Read more by Rep. Ron Paul



House Overwhelmingly Approves More Sanctions Against Iran

Bill Aims to Bar Gasoline From Iran

Obama’s Foolish and Unjust Policy on Iran and Nuclear Weapons

Brzezinski: It’s Time for Obama to Channel His Hopes into Audacious Actions

Note what Dr. Zbigniew Brzezinski so accurately conveys below with regard to the Israeli-Palestinian conflict being the primary motivation for the tragic 9/11 attack (and the earlier attack on the World Trade Center in 1993 as well) as such is also conveyed via the exchange with 9/11 Commission co-chair Lee Hamilton in the ‘What Motivated the 9/11 Hijackers? See testimony most didn’t’ youtube linked on the right at http://NEOCONZIONISTTHREAT.COM and at http://REPRESENTATIVEPRESS.ORG as well

The Bottom Line (to the Afghan quagmire):


Subject: January/February Pre-Release: Brzezinski: It’s Time for Obama to Channel His Hopes into Audacious Actions 


December 11, 2009

  Brzezinski: It’s Time for Obama to Channel His Hopes into Audacious Actions  

Biggest Tests are Middle East Peace, Iran, Afghanistan

In his first year as president, Barack Obama has “comprehensively reconceptualized U.S. foreign policy” and tried to “redefine the United States’ view of the world” observes former national security adviser Zbigniew Brzezinski. For his effort to turn a new page with the Muslim world, commitment to reducing the U.S. nuclear arsenal, treating China as a partner, and improving U.S.-Russia relations, among other things, Obama “did deserve the Nobel Peace Prize.”But so far, notes Brzezinski, Obama’s foreign policy “has generated more expectations than strategic breakthroughs”–in fact, the United States is already losing the renewed assurance of the Arab world and his “grand redefinition of U.S. foreign policy is vulnerable.” Obama must now turn to the three biggest challenges which will ultimately test his ability and his resolve to significantly change U.S. policy:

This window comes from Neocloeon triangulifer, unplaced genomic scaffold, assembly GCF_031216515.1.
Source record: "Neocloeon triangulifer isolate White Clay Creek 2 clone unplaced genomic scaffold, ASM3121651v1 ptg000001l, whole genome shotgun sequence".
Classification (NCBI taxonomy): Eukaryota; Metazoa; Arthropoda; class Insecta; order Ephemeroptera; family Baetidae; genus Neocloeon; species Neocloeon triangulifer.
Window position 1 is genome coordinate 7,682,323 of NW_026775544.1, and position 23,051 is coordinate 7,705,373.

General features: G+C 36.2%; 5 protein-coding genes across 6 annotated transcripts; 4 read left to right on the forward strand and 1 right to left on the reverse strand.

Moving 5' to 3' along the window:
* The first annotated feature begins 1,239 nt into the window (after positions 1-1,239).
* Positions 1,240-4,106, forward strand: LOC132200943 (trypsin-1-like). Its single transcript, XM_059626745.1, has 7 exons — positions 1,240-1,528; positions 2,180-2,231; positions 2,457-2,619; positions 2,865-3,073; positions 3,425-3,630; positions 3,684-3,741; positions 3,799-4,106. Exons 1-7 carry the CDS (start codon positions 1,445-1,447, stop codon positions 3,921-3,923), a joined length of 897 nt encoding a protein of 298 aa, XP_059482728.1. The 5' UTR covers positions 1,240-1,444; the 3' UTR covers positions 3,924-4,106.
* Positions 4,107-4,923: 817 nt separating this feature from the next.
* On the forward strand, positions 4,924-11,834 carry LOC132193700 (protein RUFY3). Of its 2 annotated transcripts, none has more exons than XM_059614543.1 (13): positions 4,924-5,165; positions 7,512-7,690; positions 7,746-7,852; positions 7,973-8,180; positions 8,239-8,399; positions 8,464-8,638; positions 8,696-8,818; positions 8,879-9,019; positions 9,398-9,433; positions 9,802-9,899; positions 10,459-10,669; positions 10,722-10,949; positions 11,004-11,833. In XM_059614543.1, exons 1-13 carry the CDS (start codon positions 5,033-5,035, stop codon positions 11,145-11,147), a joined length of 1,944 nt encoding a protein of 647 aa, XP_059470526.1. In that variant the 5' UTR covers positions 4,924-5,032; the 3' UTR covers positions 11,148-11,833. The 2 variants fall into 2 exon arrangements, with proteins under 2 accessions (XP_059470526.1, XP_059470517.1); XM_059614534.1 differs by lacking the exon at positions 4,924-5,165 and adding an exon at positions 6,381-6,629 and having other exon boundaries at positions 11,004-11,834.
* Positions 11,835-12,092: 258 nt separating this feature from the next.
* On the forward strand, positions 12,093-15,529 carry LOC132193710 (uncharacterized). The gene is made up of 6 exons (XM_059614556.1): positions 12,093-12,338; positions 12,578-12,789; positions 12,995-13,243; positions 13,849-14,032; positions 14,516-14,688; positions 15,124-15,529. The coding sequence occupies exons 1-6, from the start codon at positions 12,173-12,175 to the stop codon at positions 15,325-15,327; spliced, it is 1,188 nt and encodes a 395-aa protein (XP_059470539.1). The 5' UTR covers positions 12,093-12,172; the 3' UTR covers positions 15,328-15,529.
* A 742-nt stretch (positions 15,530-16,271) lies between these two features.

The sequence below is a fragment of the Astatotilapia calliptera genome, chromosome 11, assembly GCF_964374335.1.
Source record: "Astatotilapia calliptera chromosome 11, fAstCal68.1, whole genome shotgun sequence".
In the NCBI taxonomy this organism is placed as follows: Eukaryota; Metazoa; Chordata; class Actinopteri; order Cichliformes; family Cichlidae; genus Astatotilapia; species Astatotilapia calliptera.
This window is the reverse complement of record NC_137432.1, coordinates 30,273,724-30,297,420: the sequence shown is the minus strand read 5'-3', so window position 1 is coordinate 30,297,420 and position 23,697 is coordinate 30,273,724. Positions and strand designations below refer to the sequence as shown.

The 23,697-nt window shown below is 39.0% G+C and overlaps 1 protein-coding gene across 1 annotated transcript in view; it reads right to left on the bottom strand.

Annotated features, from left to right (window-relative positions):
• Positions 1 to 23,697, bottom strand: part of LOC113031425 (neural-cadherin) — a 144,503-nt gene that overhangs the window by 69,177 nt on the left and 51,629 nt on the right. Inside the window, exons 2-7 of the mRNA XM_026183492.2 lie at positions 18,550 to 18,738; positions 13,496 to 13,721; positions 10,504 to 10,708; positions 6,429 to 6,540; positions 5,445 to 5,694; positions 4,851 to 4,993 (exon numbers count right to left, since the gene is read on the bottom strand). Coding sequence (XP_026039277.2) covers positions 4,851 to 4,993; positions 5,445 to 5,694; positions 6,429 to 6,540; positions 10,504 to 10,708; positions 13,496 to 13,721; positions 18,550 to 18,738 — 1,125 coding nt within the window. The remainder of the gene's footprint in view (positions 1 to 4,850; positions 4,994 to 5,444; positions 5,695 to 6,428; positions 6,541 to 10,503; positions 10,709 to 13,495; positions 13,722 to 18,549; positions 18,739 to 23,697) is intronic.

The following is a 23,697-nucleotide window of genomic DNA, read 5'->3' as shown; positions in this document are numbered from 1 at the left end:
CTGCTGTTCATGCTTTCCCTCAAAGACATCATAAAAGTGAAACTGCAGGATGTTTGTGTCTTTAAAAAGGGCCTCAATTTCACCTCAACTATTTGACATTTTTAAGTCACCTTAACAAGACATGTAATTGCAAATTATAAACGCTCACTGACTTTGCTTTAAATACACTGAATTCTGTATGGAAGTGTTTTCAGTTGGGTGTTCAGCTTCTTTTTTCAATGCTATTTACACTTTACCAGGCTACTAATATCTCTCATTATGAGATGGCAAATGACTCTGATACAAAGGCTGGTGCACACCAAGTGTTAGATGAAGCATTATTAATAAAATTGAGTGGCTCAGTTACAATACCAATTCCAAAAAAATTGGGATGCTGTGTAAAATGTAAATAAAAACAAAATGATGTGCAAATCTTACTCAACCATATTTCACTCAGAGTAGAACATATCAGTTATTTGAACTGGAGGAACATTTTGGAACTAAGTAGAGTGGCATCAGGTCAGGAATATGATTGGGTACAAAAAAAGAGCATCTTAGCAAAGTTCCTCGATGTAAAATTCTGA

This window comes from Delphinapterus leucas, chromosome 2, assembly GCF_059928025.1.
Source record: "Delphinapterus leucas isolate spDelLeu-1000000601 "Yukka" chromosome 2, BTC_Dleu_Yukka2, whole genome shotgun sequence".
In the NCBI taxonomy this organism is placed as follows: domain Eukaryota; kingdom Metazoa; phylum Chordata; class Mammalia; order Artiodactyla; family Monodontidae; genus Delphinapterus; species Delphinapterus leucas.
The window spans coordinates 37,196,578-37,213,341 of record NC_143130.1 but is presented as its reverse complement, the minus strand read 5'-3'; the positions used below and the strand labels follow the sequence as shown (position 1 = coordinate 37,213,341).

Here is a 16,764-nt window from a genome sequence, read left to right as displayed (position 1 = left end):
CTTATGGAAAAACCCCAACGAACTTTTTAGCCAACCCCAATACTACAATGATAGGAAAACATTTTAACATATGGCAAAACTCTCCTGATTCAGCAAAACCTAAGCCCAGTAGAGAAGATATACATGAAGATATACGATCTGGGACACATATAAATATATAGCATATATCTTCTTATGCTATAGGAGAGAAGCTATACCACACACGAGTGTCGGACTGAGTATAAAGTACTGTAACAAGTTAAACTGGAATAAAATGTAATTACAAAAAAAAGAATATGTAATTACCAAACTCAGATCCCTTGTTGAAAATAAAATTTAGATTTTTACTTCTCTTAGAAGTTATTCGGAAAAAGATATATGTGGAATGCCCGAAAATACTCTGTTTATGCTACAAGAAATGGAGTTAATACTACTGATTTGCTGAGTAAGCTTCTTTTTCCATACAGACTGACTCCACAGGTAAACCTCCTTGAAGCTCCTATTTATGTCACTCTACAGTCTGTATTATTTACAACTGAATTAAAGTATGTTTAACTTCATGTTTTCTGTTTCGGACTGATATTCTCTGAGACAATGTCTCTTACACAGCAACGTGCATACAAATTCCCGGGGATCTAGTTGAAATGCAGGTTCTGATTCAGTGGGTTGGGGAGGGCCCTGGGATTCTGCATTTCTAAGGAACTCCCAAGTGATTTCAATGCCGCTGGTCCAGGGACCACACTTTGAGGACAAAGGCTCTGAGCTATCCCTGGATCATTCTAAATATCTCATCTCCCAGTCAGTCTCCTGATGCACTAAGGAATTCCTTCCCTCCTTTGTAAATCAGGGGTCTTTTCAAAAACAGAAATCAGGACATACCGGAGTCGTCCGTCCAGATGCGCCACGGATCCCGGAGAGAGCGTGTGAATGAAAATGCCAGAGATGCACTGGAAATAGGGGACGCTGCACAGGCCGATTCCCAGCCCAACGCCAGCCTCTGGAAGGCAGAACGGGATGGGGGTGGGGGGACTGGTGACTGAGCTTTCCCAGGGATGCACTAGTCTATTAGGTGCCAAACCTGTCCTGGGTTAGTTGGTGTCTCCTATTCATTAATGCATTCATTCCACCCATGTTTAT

1. Israel-Palestine Peace Process:
“Paralysis over the Israeli-Palestinian conflict has lasted far too long, and leaving it unresolved has pernicious consequences for the Palestinians, for the region, and for the United States, and it will eventually harm Israel. It is not fashionable to say this, but it is demonstrably true that–deservedly or not–much of the current hostility toward the United States in the Middle East and the Islamic world as a whole has been generated by the bloodshed and suffering produced by this prolonged conflict. Osama bin Laden’s self-serving justifications for 9/11 are a reminder that the United States itself is also a victim of the Israeli-Palestinian conundrum.”

2. Iran’s Nuclear Program
“Those advocating a tougher stance [on Iran] should remember that the United States would bear the brunt of the painful consequences in the event of an attack on Iran, whether the United States or Israel launched it. Iran would likely target U.S. forces in Afghanistan and Iraq, possibly destabilizing both countries; the Strait of Hormuz could become a blazing war zone; and Americans would again pay steep prices at the gas pump. Iran is an issue regarding which, above all, Obama must trust himself to lead and not to be led. So far, he has done so.”

3. War in Afghanistan
“Obama has moved toward abandoning some of the more ambitious, even ideological, objectives that defined the United States’ initial engagement in Afghanistan–the creation of a modern democracy, for example. But the United States must be very careful lest its engagement in Afghanistan and Pakistan, which still has primarily and most visibly a military dimension, comes to be viewed by the Afghans and the Pakistanis as yet another case of Western colonialism and elicits from them an increasingly militant response. Brzezinski, who has advised presidents since 1977, concludes that “the optimal moment for blending national aspirations with decisive leadership is when the personal authority of the president is at its highest–usually during the first year in office. For President Obama, alas, that first year has been dominated by the economic crisis and the struggle over health-care reform. The next three years may thus be more difficult. For the United States’ national interest, but also for humanity’s sake, that makes it truly vital for Obama to pursue with tenacious audacity the soaring hopes he unleashed.”